Read More →

It was just 2016 a month or so ago I swear

Summer has basically been and gone since my last entry here. It feels like autumn already, too. With hurricanes, fire or drought afflicting much of the U.S., I have no complaints at all about an early autumn, itself, certainly.

But honestly, I scarce know where this year went.

Since… I think it was with the real intense push against Trumpcare in the Senate that things “went to 11” and stayed there. Since then, life has just been full, whatever happens. All day, every day of the week, every week.

I have obtained more than 130 signatures for the Fair Districts ballot measure. And that’s like a when-possible activity, that fits into such “gaps” in my schedule as I can identify.

This past week was relatively calm. Yet it included

  • distributing literature for Jeff Johnson’s campaign
  • handing out dog biscuits at the Lakewood Dog Swim
  • Live-tweeting a City Council meeting
  • an interview about Hancher vs. Hilton with Iowa Public Radio
  • Dropping by an open house about the Icebreaker offshore wind power pilot project
  • Visiting Senator Portman’s office (once again) to express my opinion
  • Putting together two extensive e-mail newsletters

Read More →

2016 Year in Review

My experience of this year mostly lends itself to sorting into two, very different, categories: political, and other.

Except that politics isn’t really something separable from other areas of life, however much one may wish or believe that to be so.

Once again, I confront election results that are not only distasteful, but could very realistically make me a healthcare refugee in the foreseeable future. I’m self-employed, I have an expensive preexisting condition, I’m ineligible for Medicaid and a long way from Medicare (both of which will also come under fire anyway). If a Republican federal government junks the Affordable Care Act (and rules out substitutes which feature either redistribution or heavy-handed regulation, which are the only real ways to make private health insurers cover someone like me), I’ll have to look for other governments that might be more helpful. Which, right now, probably won’t include Ohio.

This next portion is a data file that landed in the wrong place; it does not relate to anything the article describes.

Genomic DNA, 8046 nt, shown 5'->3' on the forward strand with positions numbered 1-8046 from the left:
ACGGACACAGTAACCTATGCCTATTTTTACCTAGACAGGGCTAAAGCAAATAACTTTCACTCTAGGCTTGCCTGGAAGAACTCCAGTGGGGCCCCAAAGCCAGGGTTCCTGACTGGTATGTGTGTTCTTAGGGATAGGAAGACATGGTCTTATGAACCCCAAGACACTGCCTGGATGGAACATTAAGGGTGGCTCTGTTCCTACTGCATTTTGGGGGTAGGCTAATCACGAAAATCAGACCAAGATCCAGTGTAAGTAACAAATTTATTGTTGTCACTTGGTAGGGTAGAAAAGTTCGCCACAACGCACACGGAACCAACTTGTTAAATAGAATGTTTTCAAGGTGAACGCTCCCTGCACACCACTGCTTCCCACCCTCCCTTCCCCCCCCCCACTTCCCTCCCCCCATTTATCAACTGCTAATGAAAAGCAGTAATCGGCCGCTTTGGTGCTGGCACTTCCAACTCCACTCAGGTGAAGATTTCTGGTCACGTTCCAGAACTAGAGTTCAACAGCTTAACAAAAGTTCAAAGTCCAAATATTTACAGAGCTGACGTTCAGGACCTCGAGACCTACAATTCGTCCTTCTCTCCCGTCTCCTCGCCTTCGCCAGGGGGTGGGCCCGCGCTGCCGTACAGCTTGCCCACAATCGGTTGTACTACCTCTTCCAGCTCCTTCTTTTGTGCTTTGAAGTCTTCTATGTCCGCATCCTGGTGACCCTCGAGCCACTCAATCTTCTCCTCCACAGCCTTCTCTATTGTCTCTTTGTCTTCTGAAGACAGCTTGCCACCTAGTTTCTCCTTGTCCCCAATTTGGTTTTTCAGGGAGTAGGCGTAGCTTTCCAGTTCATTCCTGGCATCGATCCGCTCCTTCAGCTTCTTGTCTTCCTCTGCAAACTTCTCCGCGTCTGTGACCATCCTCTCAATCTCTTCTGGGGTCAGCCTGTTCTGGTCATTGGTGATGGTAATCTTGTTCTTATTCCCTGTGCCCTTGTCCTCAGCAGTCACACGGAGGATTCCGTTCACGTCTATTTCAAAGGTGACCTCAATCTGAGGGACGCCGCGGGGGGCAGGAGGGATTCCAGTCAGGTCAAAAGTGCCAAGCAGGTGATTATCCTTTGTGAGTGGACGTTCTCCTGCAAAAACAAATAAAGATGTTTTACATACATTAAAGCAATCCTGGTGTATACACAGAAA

Meanwhile, even in my own life this year, “political” bled substantially into “other,” although this was admittedly voluntary to a great degree.

I really feel that, looking back, I actively “volunteered” for very few of the political activities in which I found myself immersed in 2016. But if I was recruited over and over, I rarely said “no,” and perhaps after a time that amounts to volunteering.

Oh, Lakewood politics, you’re crazy but maybe that makes us a match.

Read More →

10 years without Dad

It is a super-busy day, here, with the culmination of that campaign I have been working on in one form or another for nearly two years.

But I’m not letting the day pass without some remembrance of my father, who left us exactly 10 years ago.

Dad, my brother and me

Before the illnesses, in 2003

My upcoming book is dedicated to him. I like to think he would have enjoyed it.

John Kevin Kuhns, 1948-2006

First Seven Jobs

A #firstsevenjobs meme has been doing the rounds in the past week. I am participating here, rather than on Twitter, because…

  1. tele-fundraising
  2. cashier
  3. graphic designer for newspaper
  4. graphic designer for family planning organization
  5. graphic designer for private university
  6. graphic designer for boutique studio
  7. freelance graphic designer

It just seems to make a mockery of the concept. And not even in the intentional way of Warren Ellis’s list, which is otherwise an exemplar of the rubbish, low-level jobs that one is expected to show off.

I, on the other hand, have two mild offerings in that category, followed basically by the same near-profession over and over. The one for which I went to college, and from which I have earned my living, my entire adult life. In fact, in terms of a job meaning “on-staff employee” this is really my entire list at age 38, and even now I only achieve a first seven by cheating, in essence, and including self-employment as item seven. As my last traditional job, at item six, ended 10 years ago it seems fair to make an allowance for having supported myself somehow all this time since. But it still seems like I just don’t have a proper #firstsevenjobs list.

I don’t mind, really. I would say that I have been quite fortunate. I didn’t need to go looking for work in adolescence, which seems like a good thing for any number of reasons, not least being that I don’t think a part-time job really helps with the studies theoretically meant to open up broader horizons. I didn’t even have a summer job until after my freshman year of college, and the brief succession of these is basically my list: One crap job during first summer break from college, another crap job during second summer break, an excellent internship during my third summer break, and then consistent employment in my chosen field.